Sometimes the only good thing about school is that it makes you realise how much you don’t want to be there, especially on those warm, bright early days of summer. And you feel it so intensely that you go on the hop the next day, and you end up finding a sheltered spot where you lie in the sun and feel free. That’s the warmest sun. I remember being 16 when Nelson Mandela was set free and thinking that’s how he must feel now, like being on the hop from school.
It was in these sunny spots under hedges that Irish children used to go to learn when the Penal Laws made it illegal for many Irish kids to receive formal education in the 1700’s. The aim of these wide ranging laws was to make the Irish Catholics convert and accept the primacy of the Protestant religion, and the colonial overlords thought the best way to do this was to ban Catholics from owning land, voting or setting up a school.
The response of the natives was to establish hedge schools, where a teacher would set up under cover of a hedge and teach local children. Sometimes these teachers moved around, some worked as secret revolutionaries, and for a fee they taught Irish, reading and writing, Greek, Latin and religion- the Catholic one. I love the subversive nature of this movement, hiding under a hedge just out of view and getting on with doing the thing that the authorities have outlawed.
HedgeRadio takes its inspiration from such activities, we try to idle for a time when we hear the whisper of a story, make enquiries as to the origin of the story then make our way deeper into the hedge and find the quiet spots where the wind won’t whip the story off the end of the mic. Along the way we hear about other stories and make notes and file them away, all the time listening for a sound or a voice that will make the difference, that will cause the listener to stay with the story and wonder about it.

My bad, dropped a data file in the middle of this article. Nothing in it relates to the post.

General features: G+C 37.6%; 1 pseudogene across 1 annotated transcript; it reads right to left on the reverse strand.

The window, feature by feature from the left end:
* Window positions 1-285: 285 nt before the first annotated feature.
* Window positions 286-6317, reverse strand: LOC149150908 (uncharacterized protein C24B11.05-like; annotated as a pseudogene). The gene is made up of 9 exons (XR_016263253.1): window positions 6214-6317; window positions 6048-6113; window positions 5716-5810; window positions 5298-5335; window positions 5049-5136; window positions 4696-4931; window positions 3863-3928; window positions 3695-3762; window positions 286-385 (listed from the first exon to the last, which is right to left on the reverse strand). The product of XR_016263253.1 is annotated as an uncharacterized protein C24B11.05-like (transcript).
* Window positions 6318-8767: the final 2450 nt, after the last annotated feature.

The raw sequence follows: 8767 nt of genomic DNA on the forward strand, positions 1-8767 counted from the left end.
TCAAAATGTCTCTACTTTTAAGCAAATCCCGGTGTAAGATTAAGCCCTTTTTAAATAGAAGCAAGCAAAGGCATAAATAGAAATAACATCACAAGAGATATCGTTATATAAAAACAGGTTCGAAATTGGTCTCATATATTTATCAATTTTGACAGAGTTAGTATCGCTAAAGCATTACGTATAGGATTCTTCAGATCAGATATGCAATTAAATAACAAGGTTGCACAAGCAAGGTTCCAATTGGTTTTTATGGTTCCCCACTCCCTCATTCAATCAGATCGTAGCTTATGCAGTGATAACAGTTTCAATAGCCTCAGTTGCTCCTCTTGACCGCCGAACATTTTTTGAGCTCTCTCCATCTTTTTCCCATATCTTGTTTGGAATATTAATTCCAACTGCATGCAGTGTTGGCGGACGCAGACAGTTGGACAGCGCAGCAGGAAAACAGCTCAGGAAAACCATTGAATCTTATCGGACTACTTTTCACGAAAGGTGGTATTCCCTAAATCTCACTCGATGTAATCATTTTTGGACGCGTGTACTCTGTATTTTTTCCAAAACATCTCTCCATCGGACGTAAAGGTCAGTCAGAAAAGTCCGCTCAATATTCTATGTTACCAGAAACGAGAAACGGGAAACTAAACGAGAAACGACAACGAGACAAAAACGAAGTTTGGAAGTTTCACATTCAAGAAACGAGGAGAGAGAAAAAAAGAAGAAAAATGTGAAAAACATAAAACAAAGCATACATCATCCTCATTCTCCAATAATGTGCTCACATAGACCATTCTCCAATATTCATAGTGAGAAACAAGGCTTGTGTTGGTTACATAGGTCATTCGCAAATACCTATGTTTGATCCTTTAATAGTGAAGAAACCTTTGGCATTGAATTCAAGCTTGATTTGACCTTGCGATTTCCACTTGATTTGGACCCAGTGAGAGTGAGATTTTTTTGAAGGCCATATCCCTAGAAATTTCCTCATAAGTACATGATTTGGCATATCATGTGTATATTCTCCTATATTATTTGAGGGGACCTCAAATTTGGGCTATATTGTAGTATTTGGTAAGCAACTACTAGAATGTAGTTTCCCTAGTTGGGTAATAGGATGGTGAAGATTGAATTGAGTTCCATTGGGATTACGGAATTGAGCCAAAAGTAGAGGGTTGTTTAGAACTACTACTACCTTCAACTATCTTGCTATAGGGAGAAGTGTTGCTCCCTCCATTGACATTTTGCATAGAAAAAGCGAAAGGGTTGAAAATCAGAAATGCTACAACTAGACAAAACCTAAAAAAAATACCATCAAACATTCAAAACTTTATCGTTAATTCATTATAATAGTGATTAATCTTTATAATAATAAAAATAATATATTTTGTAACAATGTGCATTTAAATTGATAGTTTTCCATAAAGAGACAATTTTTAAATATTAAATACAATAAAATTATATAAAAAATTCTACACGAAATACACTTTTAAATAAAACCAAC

Of course if you ever listened to HedgeRadio you haven’t found it on the FM dial, or even on a crackly AM one. The digital space of the internet is where we broadcast from, and we are delighted to be moving over to the Headstuff podcast network. As a lone podcaster slinging our audio, it is an unforgiving climate but to be part of a wider group is exciting and we are looking forward to being inspired by the other shows on the network. Although more than that, and here is the eternal optimist in HedgeRadio, we can’t wait to actually meet some of the other people involved in those shows once lockdown rules are lifted. While leaving the golden beaches of Wexico is always challenging it will be good to wander further afield and to meet other podcasters who are putting out such a great mix of content for the listening pleasure of the public.The HedgeRadio Podcast is produced and presented by Alan Boland and Chris Hayes.
Chris Hayes is from the gold coast of Wexford and has picked strawberries that have fed the rest of the country, but we never export the best ones. He grew up in a busy house and his mother always told her four boys that they had two ears and one mouth and to use them in that proportion, she also had a strict ban on TV before the news at six.
Alan Boland left the big city behind for life in rural Ireland many years ago. The city never suited his soul and life in the open spaces of rural Wexford has given him the space to grow. He tried his hand at dairy farming before being drawn back to the creative life. In his house there was a strict ban on TV after six.